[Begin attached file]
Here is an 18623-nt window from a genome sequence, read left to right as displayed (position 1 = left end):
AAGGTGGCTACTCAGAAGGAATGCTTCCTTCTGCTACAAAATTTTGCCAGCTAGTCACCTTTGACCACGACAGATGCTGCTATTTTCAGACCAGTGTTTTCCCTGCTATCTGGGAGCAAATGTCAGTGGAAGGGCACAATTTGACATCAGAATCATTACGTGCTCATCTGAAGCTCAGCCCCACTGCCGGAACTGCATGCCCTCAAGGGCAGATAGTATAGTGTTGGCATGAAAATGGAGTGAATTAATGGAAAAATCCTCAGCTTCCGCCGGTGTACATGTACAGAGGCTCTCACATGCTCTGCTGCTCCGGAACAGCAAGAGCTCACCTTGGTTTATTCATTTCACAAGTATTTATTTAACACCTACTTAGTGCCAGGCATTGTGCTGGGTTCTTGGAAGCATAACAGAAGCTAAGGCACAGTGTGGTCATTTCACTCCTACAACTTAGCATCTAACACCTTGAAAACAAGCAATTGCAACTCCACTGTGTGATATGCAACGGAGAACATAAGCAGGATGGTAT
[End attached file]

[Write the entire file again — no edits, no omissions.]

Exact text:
Here is an 18623-nt window from a genome sequence, read left to right as displayed (position 1 = left end):
AAGGTGGCTACTCAGAAGGAATGCTTCCTTCTGCTACAAAATTTTGCCAGCTAGTCACCTTTGACCACGACAGATGCTGCTATTTTCAGACCAGTGTTTTCCCTGCTATCTGGGAGCAAATGTCAGTGGAAGGGCACAATTTGACATCAGAATCATTACGTGCTCATCTGAAGCTCAGCCCCACTGCCGGAACTGCATGCCCTCAAGGGCAGATAGTATAGTGTTGGCATGAAAATGGAGTGAATTAATGGAAAAATCCTCAGCTTCCGCCGGTGTACATGTACAGAGGCTCTCACATGCTCTGCTGCTCCGGAACAGCAAGAGCTCACCTTGGTTTATTCATTTCACAAGTATTTATTTAACACCTACTTAGTGCCAGGCATTGTGCTGGGTTCTTGGAAGCATAACAGAAGCTAAGGCACAGTGTGGTCATTTCACTCCTACAACTTAGCATCTAACACCTTGAAAACAAGCAATTGCAACTCCACTGTGTGATATGCAACGGAGAACATAAGCAGGATGGTAT